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Trump administration eases technology restrictions to Saudi Arabia

The Trump has eased satellite technology restrictions that had been placed on Saudi Arabia and the member states of the Gulf Cooperation Council (GCC).

It is believed that the Washington, DC, discussions between the U.S. and the Saudis saw agreements on U.S. support for the Saudi-led coalition in Yemen and also on common approaches towards containing Iran. Of particular significance, however, is the agreement by the U.S. to lift export restrictions on strategic technologies such as unmanned aerial vehicles and reconnaissance satellites to Saudi Arabia, and potentially to other GCC countries.

It is believed that Saudi Arabia is in the market for two to eight high-resolution reconnaissance satellites over the coming years, and it is known that French companies Airbus Defence and Space and Thales Alenia Space have partnered together to offer electro-optical reconnaissance satellites similar to the Falcon Eye satellites being built for the United Arab Emirates.

This change will also benefit U.S. satellite makers, giving them a better chance at winning Saudi contracts. At the same time, it makes available to these Middle East Islamic nations some high level technology that could be used against us.

Update: While his administration has quietly widened cooperation with Saudi Arabia, President Trump is publicly complaining that the Arab country takes advantage of the U.S.

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Pietro Mascagni – Preludio Cavalleria Rusticana

An evening pause: Hat tip Jim Mallamace, who wrote, “Pietro Mascagni’s ‘Cavalleria Rusticana’ is often translated as ‘Country Ways.’ His opera departed from those of his day in that his characters were not of the nobility. He portrayed the lives and struggles of ordinary people. The performance is by the Gaetano Donizetti Symphonic Orchestra of Gessate and conducted by Pierangelo Pelucchi.”

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NASA officially delays SLS first flight to 2019

Government in action! Despite spending almost $19 billion and more than thirteen years of development, NASA today admitted that it will have to delay the first test flight of the SLS rocket from late 2018 to sometime in 2019.

“We agree with the GAO that maintaining a November 2018 launch readiness date is not in the best interest of the program, and we are in the process of establishing a new target in 2019,” wrote William Gerstenmaier, chief of NASA’s human spaceflight program. “Caution should be used in referencing the report on the specific technical issues, but the overall conclusions are valid.”

Anyone who is a regular reader of Behind the Black will not be surprised by this. Beginning as far back as March 2015 I began noting the various issues that made a 2018 launch unlikely. All that has happened here is that NASA has gone public with what has been obvious within the agency now for two years.

The competition between the big government SLS/Orion program and private commercial space is downright embarrassing to the government. While SLS continues to be delayed, even after more than a decade of work and billions of wasted dollars, SpaceX is gearing up for the first flight of Falcon Heavy this year. And they will be doing it despite the fact that Congress took money from the commercial private space effort, delaying its progress, in order to throw more money at SLS/Orion.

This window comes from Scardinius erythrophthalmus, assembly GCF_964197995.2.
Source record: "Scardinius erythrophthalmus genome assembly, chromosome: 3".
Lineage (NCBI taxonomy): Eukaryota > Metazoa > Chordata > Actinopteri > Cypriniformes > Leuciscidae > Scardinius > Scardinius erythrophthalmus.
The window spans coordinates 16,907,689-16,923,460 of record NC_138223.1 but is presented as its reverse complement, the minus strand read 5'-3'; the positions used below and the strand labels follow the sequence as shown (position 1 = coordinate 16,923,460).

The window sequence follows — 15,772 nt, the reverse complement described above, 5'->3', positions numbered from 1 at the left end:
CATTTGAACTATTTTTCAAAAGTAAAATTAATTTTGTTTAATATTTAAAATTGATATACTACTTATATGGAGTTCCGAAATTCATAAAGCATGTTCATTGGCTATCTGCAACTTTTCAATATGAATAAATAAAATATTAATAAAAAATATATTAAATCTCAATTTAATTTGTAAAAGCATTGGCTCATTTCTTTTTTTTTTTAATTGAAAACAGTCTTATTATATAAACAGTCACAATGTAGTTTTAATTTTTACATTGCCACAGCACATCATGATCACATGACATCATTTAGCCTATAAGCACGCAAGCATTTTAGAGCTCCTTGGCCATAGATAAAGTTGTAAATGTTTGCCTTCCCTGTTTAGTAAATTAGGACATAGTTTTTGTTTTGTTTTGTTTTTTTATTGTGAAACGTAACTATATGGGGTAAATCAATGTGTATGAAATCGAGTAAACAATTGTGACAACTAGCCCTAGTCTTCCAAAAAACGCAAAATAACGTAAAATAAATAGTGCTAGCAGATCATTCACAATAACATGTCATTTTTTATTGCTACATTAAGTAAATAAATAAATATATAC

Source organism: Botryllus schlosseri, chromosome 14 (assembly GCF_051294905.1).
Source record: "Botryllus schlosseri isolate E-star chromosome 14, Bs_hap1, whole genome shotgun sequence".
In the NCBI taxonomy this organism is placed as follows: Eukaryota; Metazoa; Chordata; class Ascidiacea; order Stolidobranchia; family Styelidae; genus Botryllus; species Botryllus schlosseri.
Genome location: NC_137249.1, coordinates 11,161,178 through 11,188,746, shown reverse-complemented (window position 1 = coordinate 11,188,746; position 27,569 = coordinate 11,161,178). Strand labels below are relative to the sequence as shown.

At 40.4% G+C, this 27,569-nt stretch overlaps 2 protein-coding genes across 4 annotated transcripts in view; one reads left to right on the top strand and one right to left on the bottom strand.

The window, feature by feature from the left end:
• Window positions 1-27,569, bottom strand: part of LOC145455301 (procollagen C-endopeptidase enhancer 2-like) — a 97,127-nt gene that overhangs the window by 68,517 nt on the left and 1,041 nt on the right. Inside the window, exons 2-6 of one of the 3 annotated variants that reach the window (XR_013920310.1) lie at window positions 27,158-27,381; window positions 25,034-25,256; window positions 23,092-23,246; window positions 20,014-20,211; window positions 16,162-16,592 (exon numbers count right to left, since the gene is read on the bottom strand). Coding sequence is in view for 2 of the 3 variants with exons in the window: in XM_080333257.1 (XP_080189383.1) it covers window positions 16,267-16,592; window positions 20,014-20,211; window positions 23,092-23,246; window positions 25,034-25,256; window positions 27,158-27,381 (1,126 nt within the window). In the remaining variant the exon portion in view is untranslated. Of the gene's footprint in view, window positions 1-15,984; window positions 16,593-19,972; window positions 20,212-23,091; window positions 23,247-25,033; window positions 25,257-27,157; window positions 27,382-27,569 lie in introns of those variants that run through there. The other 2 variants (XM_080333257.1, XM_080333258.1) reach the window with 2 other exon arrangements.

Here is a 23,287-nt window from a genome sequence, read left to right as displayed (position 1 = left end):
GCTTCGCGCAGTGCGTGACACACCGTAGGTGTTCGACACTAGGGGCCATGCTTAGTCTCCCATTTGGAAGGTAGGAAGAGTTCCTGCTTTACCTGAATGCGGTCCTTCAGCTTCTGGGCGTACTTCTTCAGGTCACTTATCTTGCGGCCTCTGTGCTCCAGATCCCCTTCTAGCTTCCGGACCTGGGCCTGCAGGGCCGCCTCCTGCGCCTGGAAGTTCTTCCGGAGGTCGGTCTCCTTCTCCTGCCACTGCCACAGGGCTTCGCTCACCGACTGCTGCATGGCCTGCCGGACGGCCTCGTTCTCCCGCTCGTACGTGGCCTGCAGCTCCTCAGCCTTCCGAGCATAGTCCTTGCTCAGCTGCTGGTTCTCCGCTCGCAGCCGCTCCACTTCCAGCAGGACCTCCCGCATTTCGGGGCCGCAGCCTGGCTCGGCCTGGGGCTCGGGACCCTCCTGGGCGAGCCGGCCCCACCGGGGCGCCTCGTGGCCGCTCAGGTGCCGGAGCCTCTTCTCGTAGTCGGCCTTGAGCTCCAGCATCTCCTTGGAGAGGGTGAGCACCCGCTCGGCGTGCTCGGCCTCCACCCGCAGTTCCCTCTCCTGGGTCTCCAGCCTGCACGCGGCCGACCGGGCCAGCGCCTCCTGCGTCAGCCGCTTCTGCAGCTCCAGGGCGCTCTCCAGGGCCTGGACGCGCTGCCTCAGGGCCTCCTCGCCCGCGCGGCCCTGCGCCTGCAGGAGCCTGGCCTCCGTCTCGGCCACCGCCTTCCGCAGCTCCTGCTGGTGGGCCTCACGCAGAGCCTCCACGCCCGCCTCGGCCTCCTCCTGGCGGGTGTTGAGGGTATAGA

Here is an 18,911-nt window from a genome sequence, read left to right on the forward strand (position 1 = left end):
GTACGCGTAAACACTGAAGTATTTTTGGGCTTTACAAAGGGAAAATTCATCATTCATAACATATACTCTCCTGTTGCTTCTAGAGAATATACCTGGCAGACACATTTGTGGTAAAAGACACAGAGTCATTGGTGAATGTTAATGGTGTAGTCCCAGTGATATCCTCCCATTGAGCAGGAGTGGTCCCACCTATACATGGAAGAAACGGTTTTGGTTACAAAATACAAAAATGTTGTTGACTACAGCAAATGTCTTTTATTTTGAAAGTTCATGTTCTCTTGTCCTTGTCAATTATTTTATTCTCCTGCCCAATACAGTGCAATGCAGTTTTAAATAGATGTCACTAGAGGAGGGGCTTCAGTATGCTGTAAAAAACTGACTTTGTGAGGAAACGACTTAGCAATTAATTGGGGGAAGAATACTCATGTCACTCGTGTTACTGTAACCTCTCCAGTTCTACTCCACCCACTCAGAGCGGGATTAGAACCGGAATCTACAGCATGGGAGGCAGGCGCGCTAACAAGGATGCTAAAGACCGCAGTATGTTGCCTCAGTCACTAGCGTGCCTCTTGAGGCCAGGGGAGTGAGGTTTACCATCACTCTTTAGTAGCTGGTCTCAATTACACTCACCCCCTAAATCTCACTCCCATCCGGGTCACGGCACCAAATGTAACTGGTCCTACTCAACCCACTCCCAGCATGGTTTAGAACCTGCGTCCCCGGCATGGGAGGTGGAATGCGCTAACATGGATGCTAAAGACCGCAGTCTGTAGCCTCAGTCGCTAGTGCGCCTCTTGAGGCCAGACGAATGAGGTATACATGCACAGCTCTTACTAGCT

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Hibernation research for long space flights

Scientists are doing new research at using some form of hibernation for humans traveling on interplanetary missions lasting months or years.

Bradford’s engineering and medical team used the first of those NIAC grants, issued in 2013, to design a compact zero-gravity, rigid-structure habitat based on the International Space Station crew module designs. The habitat featured closed-loop oxygen and water production systems, direct access to the Mars ascent and descent vehicles, and support for a crew of six, all of whom would be kept in torpor for the entire six- to nine-month Mars journey.

The proposed medical treatment relies on using techniques similar to the ones surgeons perfected to induce hypothermia. For example, cooling nitrogen gas could be fed to astronauts via nasal cannula, lowering brain and body temperatures to between 89 and 96 degrees—close enough to normal to maintain torpor without overcooling the heart or increasing the risk of other complications. Cooling tends to decrease the body’s ability to clot, Tisherman says. He has also noted that patients who are cooled to mild levels of hypothermia—93 degrees—for 48 hours or more have more infections than uncooled people.

As is usual in these modern fascist times, bureaucracy and the fear of radical protesters are preventing this research from moving forward. NASA is forbidden to fund any research that uses live animal subjects, such as pigs, even though they are ideal subjects and, as noted in the article, “The number of pigs involved in this kind of study wouldn’t amount to one’s week’s breakfast for the average American.” Private funds have also not raised because no one wants to deal with the public relations nightmare of PETA protests.

The article is long and detailed, and gives an excellent overview of the state of the field as well as the research questions it faces. Above all, it does indicate that the idea of using hibernation in space, born in science fiction, is not so much of a fantasy after all.

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Portland parade cancelled because of threats by leftist fascists

The fascists win: A family parade in Portland Oregon has been cancelled because of threats of violence from leftist protesters because the Republican Party was participating.